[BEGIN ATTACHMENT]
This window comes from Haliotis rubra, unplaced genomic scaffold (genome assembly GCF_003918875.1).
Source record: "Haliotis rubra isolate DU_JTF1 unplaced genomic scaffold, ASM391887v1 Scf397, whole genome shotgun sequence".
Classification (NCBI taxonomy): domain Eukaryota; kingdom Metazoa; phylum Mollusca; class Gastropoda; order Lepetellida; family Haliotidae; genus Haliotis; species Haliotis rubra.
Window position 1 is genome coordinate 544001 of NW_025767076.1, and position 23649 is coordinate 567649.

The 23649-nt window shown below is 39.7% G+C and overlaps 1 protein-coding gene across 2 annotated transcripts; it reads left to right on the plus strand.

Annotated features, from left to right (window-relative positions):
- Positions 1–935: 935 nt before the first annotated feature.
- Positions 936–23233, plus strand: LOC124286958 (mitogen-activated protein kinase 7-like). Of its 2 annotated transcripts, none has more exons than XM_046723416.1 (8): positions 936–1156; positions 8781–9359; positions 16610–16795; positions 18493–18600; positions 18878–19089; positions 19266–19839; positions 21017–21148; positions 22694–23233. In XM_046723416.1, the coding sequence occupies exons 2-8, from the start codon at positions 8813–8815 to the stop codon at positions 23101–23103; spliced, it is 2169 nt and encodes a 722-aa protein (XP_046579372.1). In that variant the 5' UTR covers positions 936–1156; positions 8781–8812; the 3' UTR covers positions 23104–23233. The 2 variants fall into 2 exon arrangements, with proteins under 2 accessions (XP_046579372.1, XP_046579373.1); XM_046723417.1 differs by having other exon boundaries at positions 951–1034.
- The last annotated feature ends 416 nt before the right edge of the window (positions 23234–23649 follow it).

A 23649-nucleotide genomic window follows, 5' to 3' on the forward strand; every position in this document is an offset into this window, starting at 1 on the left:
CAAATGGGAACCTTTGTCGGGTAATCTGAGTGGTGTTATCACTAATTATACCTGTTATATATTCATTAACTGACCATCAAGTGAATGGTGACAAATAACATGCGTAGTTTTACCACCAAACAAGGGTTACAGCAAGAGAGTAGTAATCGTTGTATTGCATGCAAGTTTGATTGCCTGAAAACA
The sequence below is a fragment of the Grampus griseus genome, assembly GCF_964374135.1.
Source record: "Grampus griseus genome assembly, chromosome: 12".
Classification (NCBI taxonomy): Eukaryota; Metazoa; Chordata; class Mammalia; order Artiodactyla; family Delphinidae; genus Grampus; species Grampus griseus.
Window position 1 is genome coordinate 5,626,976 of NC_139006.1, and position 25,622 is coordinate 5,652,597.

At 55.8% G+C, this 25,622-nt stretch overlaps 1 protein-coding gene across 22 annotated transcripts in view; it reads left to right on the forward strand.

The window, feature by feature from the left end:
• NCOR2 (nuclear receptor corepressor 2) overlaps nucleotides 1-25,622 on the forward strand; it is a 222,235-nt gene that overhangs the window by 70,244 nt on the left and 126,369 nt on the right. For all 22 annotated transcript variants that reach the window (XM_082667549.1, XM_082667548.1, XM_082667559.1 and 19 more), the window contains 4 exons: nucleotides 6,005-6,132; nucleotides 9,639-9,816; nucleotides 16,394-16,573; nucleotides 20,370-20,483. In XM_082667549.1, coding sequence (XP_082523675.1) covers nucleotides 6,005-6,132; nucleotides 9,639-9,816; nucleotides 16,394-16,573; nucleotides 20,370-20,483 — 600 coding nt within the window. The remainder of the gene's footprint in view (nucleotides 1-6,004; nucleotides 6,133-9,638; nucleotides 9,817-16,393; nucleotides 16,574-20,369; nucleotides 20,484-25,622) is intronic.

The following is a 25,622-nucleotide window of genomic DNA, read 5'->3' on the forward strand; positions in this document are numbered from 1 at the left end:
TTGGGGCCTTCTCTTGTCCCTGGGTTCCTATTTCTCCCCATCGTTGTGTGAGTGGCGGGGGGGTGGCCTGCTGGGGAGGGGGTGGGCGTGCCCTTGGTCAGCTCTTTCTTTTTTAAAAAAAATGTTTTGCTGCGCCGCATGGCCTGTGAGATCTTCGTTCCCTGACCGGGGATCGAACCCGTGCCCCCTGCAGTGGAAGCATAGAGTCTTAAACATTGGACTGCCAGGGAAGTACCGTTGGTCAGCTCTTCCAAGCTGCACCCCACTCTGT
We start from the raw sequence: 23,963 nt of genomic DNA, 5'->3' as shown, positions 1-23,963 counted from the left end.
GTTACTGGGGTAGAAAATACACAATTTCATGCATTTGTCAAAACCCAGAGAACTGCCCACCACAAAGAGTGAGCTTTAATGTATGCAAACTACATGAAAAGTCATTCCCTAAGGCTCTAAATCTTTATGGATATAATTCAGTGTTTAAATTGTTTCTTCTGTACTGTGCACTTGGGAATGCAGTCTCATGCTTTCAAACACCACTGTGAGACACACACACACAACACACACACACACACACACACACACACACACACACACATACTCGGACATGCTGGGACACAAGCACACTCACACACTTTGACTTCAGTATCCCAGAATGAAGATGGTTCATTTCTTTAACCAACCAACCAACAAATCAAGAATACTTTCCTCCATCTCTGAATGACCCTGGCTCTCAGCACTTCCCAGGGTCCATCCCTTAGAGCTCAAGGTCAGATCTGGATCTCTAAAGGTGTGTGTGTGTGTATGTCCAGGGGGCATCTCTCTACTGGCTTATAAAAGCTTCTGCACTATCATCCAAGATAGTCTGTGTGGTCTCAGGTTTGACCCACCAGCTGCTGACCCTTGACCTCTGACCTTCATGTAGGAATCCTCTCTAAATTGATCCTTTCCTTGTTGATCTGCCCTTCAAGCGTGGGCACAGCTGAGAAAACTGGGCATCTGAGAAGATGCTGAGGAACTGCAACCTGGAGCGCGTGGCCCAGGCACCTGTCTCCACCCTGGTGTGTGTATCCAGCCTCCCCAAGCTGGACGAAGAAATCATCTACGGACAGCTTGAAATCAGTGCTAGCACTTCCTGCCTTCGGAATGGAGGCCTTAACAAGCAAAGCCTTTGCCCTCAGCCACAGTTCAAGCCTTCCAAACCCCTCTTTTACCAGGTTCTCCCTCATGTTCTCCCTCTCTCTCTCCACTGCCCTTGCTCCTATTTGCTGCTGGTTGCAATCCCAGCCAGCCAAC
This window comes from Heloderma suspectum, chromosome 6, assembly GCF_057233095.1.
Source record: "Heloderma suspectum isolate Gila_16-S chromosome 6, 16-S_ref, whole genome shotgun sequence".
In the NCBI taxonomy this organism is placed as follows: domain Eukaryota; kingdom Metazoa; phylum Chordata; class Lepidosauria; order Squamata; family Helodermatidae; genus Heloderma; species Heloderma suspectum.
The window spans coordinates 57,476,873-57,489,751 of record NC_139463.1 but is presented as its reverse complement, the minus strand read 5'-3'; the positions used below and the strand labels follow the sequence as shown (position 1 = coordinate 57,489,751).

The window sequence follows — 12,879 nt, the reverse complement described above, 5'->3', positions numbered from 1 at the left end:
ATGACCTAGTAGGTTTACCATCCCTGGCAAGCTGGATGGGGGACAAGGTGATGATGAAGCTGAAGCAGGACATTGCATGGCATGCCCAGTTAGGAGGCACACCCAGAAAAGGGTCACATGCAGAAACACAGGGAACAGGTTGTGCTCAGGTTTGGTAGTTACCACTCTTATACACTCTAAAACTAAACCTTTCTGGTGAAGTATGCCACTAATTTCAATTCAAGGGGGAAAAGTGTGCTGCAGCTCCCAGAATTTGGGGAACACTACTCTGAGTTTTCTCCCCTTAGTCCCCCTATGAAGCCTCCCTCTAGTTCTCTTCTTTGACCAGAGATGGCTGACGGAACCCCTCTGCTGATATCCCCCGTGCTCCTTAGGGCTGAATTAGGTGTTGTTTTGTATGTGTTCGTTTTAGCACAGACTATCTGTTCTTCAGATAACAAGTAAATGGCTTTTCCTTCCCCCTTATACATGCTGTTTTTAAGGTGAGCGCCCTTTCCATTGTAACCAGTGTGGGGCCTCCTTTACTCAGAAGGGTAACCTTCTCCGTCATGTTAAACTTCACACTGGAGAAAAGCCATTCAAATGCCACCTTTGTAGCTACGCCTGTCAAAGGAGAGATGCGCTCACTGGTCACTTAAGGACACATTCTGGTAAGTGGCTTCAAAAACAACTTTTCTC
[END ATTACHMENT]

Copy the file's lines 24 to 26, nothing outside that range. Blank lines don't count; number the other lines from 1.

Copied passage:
Source record: "Heloderma suspectum isolate Gila_16-S chromosome 6, 16-S_ref, whole genome shotgun sequence".
In the NCBI taxonomy this organism is placed as follows: domain Eukaryota; kingdom Metazoa; phylum Chordata; class Lepidosauria; order Squamata; family Helodermatidae; genus Heloderma; species Heloderma suspectum.
The window spans coordinates 57,476,873-57,489,751 of record NC_139463.1 but is presented as its reverse complement, the minus strand read 5'-3'; the positions used below and the strand labels follow the sequence as shown (position 1 = coordinate 57,489,751).